View Full Version : Tortis VS Golden Gate
I typically use a Golden Gate pick, but was wondering if anyone could tell me about the Tortis "Mondo" picks they have at Elderly.
$20 is a lot to experiment with a pick, so can anyone give a comparison or let me know of their experiences with Tortis picks (or the Dawg pick, for that matter).
El Rey del Mando
Hey Soap,I use the golden gate because it gives me a warm,bassy,dark tone.My 96 Mt.made Flatiron F5A is dark sounding already and this pick keeps it nice and dark sounding to me.On the same mando,the tortis makes it sound brighter and so does the dawg.The dawg is not as bright as the tortis.I have the same results when I play my Gibson F5G.This mando has the gibson sound but the picks make it sound bassier with golden gate and so on.Real tortoise is even brighter in my opinion.I like the dark tone and golden gate gives me that.You are right,20 bucks is alot to spend to try one out but I try too many things sometimes and end up with a box full of stuff I don't use....
I recently visit with the Tortis manufacturer, Dave Skowron #last Saturday. He lives in my area so I contact him for a demostration. Like you, $20 for a pick seems alot. He let me try several of his different picks. I stopped at his new E style and didn't get to the Mondo pick, but is very similar in design and is close to the Dawg pick.
I started using the Dawg pick about 2 months ago. It has a nice woody sound but I found it was hard for me to get a nice tremolo. In fact, I had to change my picking style which was a good thing because the Dawgs seem to require perfect technique. Good training tool for about a $1.50. I haven't tried the Golden Gate so I can't compare it to the Dawg or Tortis.
When I tried the Tortis pick, I found it to be less thick but gave the same woody tone as a Dawg. It felt like silk over the strings, unlike the Dawg and my tremolo improved alot. The Tortis will last a long time, if you don't lose it. But I have to say that for $20, it was worth it to me to get the sound I like, the great "feel" of the pick and the way it glides across the strings.
No financial interet here.
But to help you put the expense into perspective, I recently bought my daughter a bow for her voilin. She attends a performing acts high school for music and the bow she had was not cutting it for performance standard required by her school. She has a nice student model violin which I paid around $700 several years ago and included a cheap bow. The bow is a very important part of the sound of a voilin and a great bow will make a mediocre voilin sound very good. The bow cost $150 and that was at a discount. I paid 1/4 of the cost of her instrument.
OK so what is the average cost of a mandolin, good student models about $200, mid range around $1000? So for a good student model a $20 pick is 1/10 of the cost of the instrument. This is for something that gives your instrument its voice,just like the bow for a violin. I think we have gotten to use to the $.50 pick so when we see $20, we gag at the price.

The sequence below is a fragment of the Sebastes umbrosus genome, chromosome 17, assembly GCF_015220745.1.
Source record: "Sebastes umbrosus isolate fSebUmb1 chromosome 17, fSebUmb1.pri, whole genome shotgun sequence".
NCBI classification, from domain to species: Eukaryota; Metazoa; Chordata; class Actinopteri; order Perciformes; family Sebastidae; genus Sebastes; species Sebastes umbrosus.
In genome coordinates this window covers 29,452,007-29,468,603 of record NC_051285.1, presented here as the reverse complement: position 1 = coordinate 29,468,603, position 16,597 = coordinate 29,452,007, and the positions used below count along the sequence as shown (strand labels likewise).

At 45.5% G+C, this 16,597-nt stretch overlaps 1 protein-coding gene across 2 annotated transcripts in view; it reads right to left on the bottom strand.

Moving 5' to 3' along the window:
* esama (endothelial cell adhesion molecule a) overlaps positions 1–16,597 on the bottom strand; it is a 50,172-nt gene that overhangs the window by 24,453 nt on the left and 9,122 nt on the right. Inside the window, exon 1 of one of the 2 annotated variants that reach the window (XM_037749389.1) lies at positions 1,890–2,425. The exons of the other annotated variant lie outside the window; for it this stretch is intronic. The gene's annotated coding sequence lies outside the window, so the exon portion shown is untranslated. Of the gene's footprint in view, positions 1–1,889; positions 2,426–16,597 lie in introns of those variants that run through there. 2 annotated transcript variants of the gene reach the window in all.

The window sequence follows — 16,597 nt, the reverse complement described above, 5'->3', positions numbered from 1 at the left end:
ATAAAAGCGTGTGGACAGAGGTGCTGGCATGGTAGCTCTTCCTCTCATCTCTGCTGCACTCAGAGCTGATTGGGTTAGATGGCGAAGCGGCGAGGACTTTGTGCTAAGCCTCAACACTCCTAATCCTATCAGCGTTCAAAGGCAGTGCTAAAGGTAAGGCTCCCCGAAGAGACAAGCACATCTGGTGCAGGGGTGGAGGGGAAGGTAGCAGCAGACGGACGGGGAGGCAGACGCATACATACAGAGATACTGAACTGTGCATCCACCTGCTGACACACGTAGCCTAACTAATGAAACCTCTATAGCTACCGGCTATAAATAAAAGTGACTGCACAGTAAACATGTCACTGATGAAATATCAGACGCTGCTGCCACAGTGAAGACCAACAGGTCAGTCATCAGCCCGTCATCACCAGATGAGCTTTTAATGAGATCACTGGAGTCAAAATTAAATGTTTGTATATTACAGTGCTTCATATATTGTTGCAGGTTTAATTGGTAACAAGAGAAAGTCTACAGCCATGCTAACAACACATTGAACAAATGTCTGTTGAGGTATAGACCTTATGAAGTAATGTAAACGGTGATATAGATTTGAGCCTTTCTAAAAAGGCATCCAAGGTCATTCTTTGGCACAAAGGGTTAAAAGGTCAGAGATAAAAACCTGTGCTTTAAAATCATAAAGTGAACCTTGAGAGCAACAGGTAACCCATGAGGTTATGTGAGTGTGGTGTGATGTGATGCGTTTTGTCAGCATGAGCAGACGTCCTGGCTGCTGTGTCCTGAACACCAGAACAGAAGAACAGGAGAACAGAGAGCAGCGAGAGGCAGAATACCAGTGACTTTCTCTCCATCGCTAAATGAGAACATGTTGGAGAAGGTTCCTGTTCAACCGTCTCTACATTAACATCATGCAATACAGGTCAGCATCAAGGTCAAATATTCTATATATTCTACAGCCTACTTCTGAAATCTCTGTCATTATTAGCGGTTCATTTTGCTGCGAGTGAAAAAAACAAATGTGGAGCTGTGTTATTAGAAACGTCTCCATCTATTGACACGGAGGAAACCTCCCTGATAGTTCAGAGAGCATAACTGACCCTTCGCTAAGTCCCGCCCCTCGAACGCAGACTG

The making of the Tortis pick is very labor intensive, thus the high price. But IMHO, it was worth it.
Ok. I forgot to mention that I play an Eastman 805 and I have been playing the mandolin about a year now.
Here is the Tortis website, if you want to check it out:
Red Bear Trading Co. (http://www.redbeartrading.com)
I just bought the new "E" style from Gryphon. #I consider it to be a cross between the ProPlec and the Golden Gate. #I like the size of the ProPlec but the round of the Golden Gate, so hopefully it will meet my needs as I have been rotating back and forth between both picks. #It should be here anyday. I'll post an opinion when I get it,
There has been a huge discussion about them on Comando. #I don't know if that discussion is archived or not. #Anyhow, the $20.00 doesn't bother me. #I figure thats just one or two less pizzas I will eat in my life.
I have used Golden Gate, Wegen and Tortis picks. All of them are first-rate picks and each produces a different sound and picking experience (one of the most interesting things I discovered after starting the mandolin was the difference in sound different picks make -- I had always thought a pick was a pick. The above analogy to a violin's bow is dead on. I've known people who paid more for their bow than they paid for their violon). I play an MK Firefly with an upgraded birdge and I settled on the Tortis. Golden Gates didn't produce enough volume for me. I liked Wegens a lot and would still be using them if I hadn't decided that $20 was not too much for trying out a first-rate pick (the Wegen pick, by the way, ain't cheap either -- about $5).
The Tortis produces great volume, and seems to "communicate" to the mandolin effortlessly. The tone is bright, but not harsh or brittle.
Ultimately, you have to try it for yourself and see whether it suits you. Just because other folks rave about it, doesn't mean you'll love it, too. I can see how $20 seems steep for trying something you might not like, but uless you run across another player who has one you can try for free, there's no other way to know.
I alternate between the big ProPlecs and Golden Gates. There are qualities of both that I like. Can someone post a life-size image of the new E-style Tortis pick? Also - how thick are they?
Here is a drawing Dave sent me. Each square is 1/4". Style D and E are new designs.
I'm sold on the wegens. I used horn for a while, then had two tortoise. I've tried out the tortis and they feel the same. I finally got a wegen, and I like it much more. It's cheaper ($5!), seems to me like it lasts longer than tortoise (been using the same one for about 6 months with relatively little wear, and only on one of the three corners) and I like the sound more, it slips across the strings just like it should, and sounds great. I just started using the for guitar too, and they're great!